Hiram Percy Maxim
|Hiram Percy Maxim|
Hiram Percy Maxim, c.1914
September 2, 1869|
Brooklyn, New York
|Died||February 17, 1936
La Junta, Colorado
|Rose Hill Cemetery|
|Alma mater||Massachusetts Institute of Technology (1886)|
|Children||Hiram Hamilton Maxim
Percy Maxim Lee
|Parents||Hiram Stevens Maxim|
|Relatives||Hudson Maxim (uncle)|
|Call-sign||W1AW (most notable)|
Hiram Percy Maxim (September 2, 1869 – February 17, 1936) was an American radio pioneer and inventor, and co-founder of the American Radio Relay League (ARRL). He originally had the amateur call signs SNY, 1WH, 1ZM, (after World War I) 1AW, and later W1AW, which is now the ARRL Headquarters club station call sign. His rotary spark-gap transmitter "Old Betsy" has a place of honor at the ARRL Headquarters.
He was the son of Sir Hiram Stevens Maxim, inventor of the Maxim Machine gun. In addition, he was the nephew of Hudson Maxim, an inventor of explosives and ballistic propellants. He had two sisters, Florence Maxim, who married George Albert Cutter, and Adelaide Maxim, who married Eldon Joubert, Ignace Paderewski's piano tuner. Hiram was a mechanical engineering graduate, class of 1886, of the Massachusetts Institute of Technology (then a two-year course).
Beginning in 1892 Maxim worked at the American Projectile Company of Lynn, Massachusetts, and tinkered nights on his own internal combustion engine. He admitted his ignorance of engine developments in Germany by Maybach, Daimler, and Benz, and he later explained that he "was staggered at the amount of time required to build one small engine." Furthermore, he was appalled once he finally achieved combustion. The engine "shook and trembled and rattled and clattered, spat oil, fire, smoke, and smell, and to a person who disliked machinery naturally, and who had been brought up to the fine elegance and perfection of fine horse carriages, it was revolting."
In early 1895 Maxim visited Colonel Albert Pope in Hartford which led to his being hired for the Motor Vehicle Division of the Pope Manufacturing Company. His vehicle was not ready in time for the Times-Herald race in November, but Maxim was able to get to Chicago and serve as an umpire. He rode with the Morris and Salom entry, the Electrobat II.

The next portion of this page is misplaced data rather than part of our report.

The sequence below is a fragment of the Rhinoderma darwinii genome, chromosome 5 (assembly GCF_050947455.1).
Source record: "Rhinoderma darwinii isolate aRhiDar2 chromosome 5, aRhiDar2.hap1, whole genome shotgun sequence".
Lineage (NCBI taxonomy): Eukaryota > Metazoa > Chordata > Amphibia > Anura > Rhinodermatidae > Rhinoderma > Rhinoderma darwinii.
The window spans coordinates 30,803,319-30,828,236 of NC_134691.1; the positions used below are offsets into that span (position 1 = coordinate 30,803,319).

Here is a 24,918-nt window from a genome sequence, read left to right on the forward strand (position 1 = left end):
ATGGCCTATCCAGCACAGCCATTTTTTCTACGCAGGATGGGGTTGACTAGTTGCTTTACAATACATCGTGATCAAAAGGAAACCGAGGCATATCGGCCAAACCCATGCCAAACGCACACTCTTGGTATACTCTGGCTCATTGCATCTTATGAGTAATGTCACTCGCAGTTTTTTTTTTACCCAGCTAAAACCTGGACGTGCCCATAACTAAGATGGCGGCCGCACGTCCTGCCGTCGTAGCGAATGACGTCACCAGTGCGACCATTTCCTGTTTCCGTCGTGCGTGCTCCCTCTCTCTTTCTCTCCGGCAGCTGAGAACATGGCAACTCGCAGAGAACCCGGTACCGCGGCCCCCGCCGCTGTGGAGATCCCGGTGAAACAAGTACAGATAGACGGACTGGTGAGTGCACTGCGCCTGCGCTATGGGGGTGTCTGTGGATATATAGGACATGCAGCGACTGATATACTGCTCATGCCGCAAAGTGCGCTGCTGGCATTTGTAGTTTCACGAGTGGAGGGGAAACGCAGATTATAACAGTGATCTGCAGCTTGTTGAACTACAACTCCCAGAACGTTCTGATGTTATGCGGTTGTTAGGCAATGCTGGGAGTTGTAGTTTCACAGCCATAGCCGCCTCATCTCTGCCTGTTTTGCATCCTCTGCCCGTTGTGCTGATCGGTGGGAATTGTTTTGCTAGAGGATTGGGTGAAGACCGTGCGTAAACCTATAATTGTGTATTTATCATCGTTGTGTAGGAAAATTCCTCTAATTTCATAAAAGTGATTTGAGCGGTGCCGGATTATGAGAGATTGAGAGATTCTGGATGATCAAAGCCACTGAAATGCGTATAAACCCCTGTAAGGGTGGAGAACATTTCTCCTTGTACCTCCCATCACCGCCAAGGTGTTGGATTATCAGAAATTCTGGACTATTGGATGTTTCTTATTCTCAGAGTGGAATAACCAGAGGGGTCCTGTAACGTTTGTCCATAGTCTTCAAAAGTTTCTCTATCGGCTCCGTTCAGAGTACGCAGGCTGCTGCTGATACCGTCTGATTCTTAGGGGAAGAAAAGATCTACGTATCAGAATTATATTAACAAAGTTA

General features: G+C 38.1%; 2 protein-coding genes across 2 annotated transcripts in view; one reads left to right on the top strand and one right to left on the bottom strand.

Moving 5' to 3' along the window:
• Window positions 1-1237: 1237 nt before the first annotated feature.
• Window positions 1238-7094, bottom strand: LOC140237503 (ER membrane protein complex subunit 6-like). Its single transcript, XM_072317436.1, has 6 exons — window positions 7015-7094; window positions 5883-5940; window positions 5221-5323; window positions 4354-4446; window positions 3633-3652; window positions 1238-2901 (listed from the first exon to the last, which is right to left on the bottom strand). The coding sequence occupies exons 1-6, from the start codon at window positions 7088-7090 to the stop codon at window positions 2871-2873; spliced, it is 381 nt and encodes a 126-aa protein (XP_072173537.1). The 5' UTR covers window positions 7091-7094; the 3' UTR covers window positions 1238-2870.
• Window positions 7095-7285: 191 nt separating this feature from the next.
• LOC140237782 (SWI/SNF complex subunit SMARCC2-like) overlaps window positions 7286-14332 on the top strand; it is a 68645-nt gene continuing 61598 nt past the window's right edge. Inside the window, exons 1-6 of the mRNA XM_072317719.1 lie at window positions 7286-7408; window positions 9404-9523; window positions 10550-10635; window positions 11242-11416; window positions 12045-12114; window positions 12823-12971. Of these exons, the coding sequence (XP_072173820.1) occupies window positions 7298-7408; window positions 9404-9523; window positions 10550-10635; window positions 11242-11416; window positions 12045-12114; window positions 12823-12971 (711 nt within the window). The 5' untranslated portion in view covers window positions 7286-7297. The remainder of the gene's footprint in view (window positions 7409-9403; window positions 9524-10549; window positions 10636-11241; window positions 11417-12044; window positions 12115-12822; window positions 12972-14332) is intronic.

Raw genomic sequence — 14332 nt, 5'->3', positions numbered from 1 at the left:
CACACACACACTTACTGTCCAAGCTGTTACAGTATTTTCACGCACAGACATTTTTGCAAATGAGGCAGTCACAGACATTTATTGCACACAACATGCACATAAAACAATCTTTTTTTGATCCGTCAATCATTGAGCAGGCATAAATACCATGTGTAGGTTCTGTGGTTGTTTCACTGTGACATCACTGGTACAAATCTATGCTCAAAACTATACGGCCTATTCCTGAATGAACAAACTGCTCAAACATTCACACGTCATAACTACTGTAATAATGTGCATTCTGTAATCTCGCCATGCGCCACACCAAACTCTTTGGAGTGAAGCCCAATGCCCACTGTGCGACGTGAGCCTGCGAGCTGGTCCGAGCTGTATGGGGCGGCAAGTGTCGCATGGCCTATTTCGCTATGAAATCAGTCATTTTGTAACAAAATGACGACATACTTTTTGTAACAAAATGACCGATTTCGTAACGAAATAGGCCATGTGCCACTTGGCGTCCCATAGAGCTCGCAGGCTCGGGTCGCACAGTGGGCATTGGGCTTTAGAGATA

In 1899, with Maxim at the controls, the Pope Columbia, a gasoline-powered automobile, won the first closed-circuit automobile race in the US at Branford, Connecticut. Columbia continued to produce gasoline cars until 1913, and was also a major manufacturer of early electric automobiles and trucks.
Marriage and family
He married Josephine Hamilton, the daughter of the former Maryland Governor William T. Hamilton December 21, 1898, in Hagerstown, Maryland, and had a son, Hiram Hamilton Maxim, and a daughter, Percy Hamilton Maxim, who married John Glessner Lee, the grandson of John J. Glessner. The John J. Glessner House designed by Henry Hobson Richardson is now a Chicago landmark. Percy Maxim Lee was president of the League of Women Voters from 1950–1958, and testified in the U.S. Senate against Senator Joseph McCarthy in 1955.
He created the ARRL in 1914 as a response to the lack of an organized group of "relay" stations to pass messages via amateur radio. Relaying messages allowed them to travel farther than any single station's reach at the time.
Maxim founded the Amateur Cinema League in New York in 1926; he was elected president. The Amateur Cinema League published a monthly journal, Movie Makers.